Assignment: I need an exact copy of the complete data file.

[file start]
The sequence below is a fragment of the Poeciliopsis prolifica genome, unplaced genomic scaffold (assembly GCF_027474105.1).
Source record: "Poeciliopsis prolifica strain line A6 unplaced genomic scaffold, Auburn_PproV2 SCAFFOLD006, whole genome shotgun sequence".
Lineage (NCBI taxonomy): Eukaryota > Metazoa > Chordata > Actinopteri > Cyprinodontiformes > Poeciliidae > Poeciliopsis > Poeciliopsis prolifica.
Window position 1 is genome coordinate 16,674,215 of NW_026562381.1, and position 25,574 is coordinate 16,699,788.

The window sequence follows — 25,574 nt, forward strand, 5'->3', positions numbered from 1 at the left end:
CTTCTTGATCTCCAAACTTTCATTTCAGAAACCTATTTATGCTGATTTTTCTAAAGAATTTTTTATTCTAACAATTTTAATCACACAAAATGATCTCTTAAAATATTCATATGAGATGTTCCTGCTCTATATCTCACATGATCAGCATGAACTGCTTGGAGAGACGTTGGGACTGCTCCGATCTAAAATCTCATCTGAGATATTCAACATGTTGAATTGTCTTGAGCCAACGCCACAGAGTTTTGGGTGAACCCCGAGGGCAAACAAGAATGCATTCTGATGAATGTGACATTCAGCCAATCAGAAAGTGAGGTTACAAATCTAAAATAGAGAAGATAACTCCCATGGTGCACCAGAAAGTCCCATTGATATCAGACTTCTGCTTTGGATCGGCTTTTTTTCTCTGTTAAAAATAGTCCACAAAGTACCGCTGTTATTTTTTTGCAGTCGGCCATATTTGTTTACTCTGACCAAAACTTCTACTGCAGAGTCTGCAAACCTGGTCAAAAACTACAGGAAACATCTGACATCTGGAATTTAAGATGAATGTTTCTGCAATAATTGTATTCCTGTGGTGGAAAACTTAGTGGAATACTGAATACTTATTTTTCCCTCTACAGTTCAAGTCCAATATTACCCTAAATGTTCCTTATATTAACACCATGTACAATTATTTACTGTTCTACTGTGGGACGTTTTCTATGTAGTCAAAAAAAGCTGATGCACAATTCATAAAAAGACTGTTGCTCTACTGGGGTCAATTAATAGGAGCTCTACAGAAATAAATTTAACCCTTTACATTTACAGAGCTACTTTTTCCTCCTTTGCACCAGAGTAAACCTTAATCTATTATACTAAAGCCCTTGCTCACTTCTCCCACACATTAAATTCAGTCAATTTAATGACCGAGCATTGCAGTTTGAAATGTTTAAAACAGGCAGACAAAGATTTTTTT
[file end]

The sequence below is a fragment of the Poeciliopsis prolifica genome, unplaced genomic scaffold (assembly GCF_027474105.1).
Source record: "Poeciliopsis prolifica strain line A6 unplaced genomic scaffold, Auburn_PproV2 SCAFFOLD006, whole genome shotgun sequence".
Lineage (NCBI taxonomy): Eukaryota > Metazoa > Chordata > Actinopteri > Cyprinodontiformes > Poeciliidae > Poeciliopsis > Poeciliopsis prolifica.
Window position 1 is genome coordinate 16,674,215 of NW_026562381.1, and position 25,574 is coordinate 16,699,788.

The window sequence follows — 25,574 nt, forward strand, 5'->3', positions numbered from 1 at the left end:
CTTCTTGATCTCCAAACTTTCATTTCAGAAACCTATTTATGCTGATTTTTCTAAAGAATTTTTTATTCTAACAATTTTAATCACACAAAATGATCTCTTAAAATATTCATATGAGATGTTCCTGCTCTATATCTCACATGATCAGCATGAACTGCTTGGAGAGACGTTGGGACTGCTCCGATCTAAAATCTCATCTGAGATATTCAACATGTTGAATTGTCTTGAGCCAACGCCACAGAGTTTTGGGTGAACCCCGAGGGCAAACAAGAATGCATTCTGATGAATGTGACATTCAGCCAATCAGAAAGTGAGGTTACAAATCTAAAATAGAGAAGATAACTCCCATGGTGCACCAGAAAGTCCCATTGATATCAGACTTCTGCTTTGGATCGGCTTTTTTTCTCTGTTAAAAATAGTCCACAAAGTACCGCTGTTATTTTTTTGCAGTCGGCCATATTTGTTTACTCTGACCAAAACTTCTACTGCAGAGTCTGCAAACCTGGTCAAAAACTACAGGAAACATCTGACATCTGGAATTTAAGATGAATGTTTCTGCAATAATTGTATTCCTGTGGTGGAAAACTTAGTGGAATACTGAATACTTATTTTTCCCTCTACAGTTCAAGTCCAATATTACCCTAAATGTTCCTTATATTAACACCATGTACAATTATTTACTGTTCTACTGTGGGACGTTTTCTATGTAGTCAAAAAAAGCTGATGCACAATTCATAAAAAGACTGTTGCTCTACTGGGGTCAATTAATAGGAGCTCTACAGAAATAAATTTAACCCTTTACATTTACAGAGCTACTTTTTCCTCCTTTGCACCAGAGTAAACCTTAATCTATTATACTAAAGCCCTTGCTCACTTCTCCCACACATTAAATTCAGTCAATTTAATGACCGAGCATTGCAGTTTGAAATGTTTAAAACAGGCAGACAAAGATTTTTTT